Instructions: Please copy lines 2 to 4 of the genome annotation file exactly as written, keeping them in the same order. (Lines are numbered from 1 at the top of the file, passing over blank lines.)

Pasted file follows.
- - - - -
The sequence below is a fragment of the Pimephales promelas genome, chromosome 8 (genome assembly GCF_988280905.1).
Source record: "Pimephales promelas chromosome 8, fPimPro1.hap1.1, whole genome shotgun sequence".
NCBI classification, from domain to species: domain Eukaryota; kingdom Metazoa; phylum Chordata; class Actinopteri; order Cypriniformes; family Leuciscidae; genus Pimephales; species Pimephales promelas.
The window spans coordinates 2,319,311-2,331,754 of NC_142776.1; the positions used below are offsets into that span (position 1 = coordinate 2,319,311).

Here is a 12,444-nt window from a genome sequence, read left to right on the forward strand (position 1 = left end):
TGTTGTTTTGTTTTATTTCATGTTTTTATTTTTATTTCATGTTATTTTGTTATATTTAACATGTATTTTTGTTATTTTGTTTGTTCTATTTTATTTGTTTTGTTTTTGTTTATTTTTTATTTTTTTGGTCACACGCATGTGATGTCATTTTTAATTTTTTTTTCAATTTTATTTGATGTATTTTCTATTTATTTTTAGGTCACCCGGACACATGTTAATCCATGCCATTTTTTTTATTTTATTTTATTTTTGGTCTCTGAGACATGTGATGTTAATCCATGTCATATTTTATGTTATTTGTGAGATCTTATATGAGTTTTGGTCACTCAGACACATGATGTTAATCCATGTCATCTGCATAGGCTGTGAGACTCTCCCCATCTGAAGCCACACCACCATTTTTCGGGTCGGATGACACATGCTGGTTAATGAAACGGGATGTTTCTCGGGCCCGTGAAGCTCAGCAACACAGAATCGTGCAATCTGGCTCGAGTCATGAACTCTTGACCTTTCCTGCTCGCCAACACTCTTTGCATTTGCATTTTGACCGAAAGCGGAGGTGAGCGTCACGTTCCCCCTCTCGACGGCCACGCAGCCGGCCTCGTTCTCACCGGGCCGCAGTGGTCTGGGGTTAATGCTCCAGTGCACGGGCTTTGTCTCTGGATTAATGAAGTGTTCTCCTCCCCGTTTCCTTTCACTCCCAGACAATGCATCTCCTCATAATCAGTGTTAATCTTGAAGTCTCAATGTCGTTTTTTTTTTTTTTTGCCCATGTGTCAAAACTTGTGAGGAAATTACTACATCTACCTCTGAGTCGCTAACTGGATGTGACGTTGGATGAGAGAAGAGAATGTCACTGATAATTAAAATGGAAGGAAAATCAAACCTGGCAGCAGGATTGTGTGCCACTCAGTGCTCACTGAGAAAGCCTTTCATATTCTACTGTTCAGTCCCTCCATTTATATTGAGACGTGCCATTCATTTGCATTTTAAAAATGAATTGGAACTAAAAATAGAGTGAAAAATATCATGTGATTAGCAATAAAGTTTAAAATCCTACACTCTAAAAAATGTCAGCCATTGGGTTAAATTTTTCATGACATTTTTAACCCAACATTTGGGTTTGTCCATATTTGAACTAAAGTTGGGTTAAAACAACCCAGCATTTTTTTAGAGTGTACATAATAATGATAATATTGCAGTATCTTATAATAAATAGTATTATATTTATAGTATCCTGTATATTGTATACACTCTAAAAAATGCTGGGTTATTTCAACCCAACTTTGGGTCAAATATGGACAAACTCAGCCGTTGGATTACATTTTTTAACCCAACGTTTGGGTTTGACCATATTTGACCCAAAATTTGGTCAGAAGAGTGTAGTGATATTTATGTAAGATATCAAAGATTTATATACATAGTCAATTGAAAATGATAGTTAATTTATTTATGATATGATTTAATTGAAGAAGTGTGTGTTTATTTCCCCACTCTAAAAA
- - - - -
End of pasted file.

Source record: "Pimephales promelas chromosome 8, fPimPro1.hap1.1, whole genome shotgun sequence".
NCBI classification, from domain to species: domain Eukaryota; kingdom Metazoa; phylum Chordata; class Actinopteri; order Cypriniformes; family Leuciscidae; genus Pimephales; species Pimephales promelas.
The window spans coordinates 2,319,311-2,331,754 of NC_142776.1; the positions used below are offsets into that span (position 1 = coordinate 2,319,311).